SADOW: A Louisiana Passenger Rail Experiment That Might Pay Off

This might be worth it for Louisiana to throw money at passenger rail service, at least in the short run.

Earlier this month, the Southern Rail Commission – a federally-authorized interstate compact among Louisiana, Mississippi, and Alabama – announced it had won a grant to reestablish rail service between New Orleans and Mobile. This would pay some money for infrastructural improvements and subsidize three years of operating expenses.

Louisiana’s $10 million share of fixed costs it already has covered mostly leveraged from other projects. Thus, it would have to cough up only the unsubsidized portion of operating costs, which amount to 20 percent of the first year, 40 percent of the second, and 60 percent of the third. Normally, states must pick up the entire cost of segments fewer than 750 miles in length.

A 2015 report pegged twice-daily service with intermediate stops between the two points at a cost of $6.97 million to the three states. Louisiana’s portion might be in the $2 million range, since it would have just the one station and around 30 percent of the rail to maintain. This means it would have to pay out in years one through three $0.6 million, $0.8 million, and $1.2 million, respectively.

$2.6 million over three years might be worth it to see if ridership could build to the point of near self-sustentation. If not, it can pull the plug easily.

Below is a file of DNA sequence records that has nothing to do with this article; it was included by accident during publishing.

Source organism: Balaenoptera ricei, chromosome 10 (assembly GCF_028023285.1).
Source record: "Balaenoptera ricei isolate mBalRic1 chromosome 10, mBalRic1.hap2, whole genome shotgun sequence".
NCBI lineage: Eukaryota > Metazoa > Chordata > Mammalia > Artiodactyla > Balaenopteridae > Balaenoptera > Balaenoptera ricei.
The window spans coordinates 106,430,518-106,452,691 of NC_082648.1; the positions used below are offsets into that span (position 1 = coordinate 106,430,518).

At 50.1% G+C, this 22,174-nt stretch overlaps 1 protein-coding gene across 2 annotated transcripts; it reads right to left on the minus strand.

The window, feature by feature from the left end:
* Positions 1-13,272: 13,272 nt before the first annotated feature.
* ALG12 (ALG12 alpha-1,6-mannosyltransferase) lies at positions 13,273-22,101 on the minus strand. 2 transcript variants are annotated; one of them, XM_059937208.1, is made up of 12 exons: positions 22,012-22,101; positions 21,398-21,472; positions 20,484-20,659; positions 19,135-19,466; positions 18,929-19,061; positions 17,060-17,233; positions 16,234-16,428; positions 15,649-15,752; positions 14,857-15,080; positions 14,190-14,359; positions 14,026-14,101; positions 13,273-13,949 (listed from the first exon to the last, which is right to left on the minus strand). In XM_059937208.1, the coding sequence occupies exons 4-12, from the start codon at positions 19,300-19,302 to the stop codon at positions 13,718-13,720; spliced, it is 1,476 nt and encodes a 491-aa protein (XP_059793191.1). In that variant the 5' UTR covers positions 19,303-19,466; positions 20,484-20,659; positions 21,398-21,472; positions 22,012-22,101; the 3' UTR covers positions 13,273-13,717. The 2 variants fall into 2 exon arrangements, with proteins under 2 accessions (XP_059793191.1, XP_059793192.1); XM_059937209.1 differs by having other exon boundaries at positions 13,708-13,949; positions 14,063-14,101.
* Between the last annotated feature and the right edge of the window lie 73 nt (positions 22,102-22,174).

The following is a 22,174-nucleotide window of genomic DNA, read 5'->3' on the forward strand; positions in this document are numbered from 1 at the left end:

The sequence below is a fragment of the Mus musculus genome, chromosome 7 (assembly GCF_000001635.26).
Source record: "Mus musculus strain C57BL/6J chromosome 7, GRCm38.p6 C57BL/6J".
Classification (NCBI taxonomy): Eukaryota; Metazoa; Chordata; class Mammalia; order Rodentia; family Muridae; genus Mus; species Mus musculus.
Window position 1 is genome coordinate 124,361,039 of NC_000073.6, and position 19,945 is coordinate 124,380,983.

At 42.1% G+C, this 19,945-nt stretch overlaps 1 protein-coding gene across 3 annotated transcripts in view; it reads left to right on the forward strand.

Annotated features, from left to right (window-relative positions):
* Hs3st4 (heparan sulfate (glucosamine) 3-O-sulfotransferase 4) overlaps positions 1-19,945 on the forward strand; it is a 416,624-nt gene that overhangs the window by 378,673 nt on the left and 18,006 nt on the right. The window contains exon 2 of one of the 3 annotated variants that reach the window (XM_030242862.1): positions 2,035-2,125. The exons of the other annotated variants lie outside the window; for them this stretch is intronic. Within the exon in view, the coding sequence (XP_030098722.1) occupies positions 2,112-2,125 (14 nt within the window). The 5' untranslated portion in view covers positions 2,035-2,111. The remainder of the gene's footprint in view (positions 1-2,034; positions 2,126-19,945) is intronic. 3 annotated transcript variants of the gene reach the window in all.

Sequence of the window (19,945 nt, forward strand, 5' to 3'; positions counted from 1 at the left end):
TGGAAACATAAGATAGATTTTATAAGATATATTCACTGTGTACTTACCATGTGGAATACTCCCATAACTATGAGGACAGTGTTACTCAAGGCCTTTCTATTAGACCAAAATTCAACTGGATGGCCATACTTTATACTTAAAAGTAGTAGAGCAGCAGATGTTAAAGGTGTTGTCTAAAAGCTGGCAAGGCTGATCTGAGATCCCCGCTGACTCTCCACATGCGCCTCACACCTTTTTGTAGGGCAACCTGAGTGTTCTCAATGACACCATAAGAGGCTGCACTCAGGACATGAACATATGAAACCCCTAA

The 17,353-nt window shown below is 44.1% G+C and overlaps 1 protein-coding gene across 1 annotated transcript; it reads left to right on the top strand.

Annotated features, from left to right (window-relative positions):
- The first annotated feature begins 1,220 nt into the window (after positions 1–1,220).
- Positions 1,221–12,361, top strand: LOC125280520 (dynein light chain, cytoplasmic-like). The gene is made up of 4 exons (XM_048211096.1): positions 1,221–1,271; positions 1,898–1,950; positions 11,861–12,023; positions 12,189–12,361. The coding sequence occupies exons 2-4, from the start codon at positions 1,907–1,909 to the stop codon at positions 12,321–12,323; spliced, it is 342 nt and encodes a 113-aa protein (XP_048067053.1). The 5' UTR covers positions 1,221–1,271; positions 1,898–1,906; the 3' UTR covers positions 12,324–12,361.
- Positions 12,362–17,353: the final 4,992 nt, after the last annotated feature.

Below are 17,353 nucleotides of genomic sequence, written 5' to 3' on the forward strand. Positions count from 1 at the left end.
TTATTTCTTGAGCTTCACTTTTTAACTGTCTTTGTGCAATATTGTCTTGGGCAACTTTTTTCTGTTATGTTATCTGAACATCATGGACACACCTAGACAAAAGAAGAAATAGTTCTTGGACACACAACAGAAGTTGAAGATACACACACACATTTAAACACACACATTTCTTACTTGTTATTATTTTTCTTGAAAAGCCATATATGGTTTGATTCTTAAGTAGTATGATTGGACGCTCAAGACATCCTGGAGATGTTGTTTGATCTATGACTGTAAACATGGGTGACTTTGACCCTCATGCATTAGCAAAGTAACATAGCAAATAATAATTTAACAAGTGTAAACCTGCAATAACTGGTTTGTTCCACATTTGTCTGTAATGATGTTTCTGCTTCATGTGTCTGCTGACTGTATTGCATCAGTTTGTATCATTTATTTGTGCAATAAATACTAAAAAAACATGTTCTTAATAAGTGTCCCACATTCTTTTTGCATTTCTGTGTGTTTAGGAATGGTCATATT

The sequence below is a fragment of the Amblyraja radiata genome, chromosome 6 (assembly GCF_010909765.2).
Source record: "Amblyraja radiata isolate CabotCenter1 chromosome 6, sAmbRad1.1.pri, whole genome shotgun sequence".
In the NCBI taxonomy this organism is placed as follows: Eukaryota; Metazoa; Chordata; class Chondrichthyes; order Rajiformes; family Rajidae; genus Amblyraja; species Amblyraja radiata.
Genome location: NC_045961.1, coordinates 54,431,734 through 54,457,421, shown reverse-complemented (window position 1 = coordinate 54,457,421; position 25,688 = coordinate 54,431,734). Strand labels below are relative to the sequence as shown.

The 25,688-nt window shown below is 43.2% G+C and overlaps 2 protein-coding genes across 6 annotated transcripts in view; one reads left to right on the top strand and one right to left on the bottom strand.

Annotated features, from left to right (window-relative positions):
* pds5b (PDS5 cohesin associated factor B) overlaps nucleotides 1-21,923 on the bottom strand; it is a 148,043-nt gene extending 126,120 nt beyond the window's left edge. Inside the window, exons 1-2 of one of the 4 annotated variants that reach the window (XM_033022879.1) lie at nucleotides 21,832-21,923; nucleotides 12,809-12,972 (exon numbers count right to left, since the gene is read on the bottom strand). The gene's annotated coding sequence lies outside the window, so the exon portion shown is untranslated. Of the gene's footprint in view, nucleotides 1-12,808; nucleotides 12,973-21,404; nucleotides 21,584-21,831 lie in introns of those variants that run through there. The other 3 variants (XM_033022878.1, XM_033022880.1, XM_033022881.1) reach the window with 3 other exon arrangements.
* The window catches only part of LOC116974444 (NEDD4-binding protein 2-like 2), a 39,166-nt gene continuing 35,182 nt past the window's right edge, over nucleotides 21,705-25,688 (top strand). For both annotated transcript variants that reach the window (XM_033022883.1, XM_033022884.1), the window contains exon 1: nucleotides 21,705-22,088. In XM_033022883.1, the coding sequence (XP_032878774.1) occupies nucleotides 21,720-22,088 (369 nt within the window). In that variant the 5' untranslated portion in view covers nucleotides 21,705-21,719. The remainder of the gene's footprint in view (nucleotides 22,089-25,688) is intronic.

This certainly makes much more sense than paying out potentially hundreds of millions of dollars for high-speed rail between New Orleans and Baton Rouge and then forking over bucks in the tens of millions annually to subsidize it. It won’t do much for economic development but with such a low startup cost, it doesn’t need to in order to break even.

Frankly, it’s likely not to last. Before Hurricane Katrina interrupted Amtrak’s Sunset Limited service past New Orleans where it once went to Orlando – a longer route for which the federal government would pick up much of the tab – ridership had dropped in its dozen years of service by nearly half. Paying $2 million a year to move an estimated fewer than 39,000 passengers back and forth over 45 miles isn’t worth it to taxpayers.

But if the initial startup period can boost ridership significantly beyond that number and/or the state can find another revenue source such as a U.S. Postal Service contract to boost the bottom line (plus its availability as an evacuation option in the face of a looming disaster), it might work. Spending the amount of money suggested to find out isn’t an unreasonable use.



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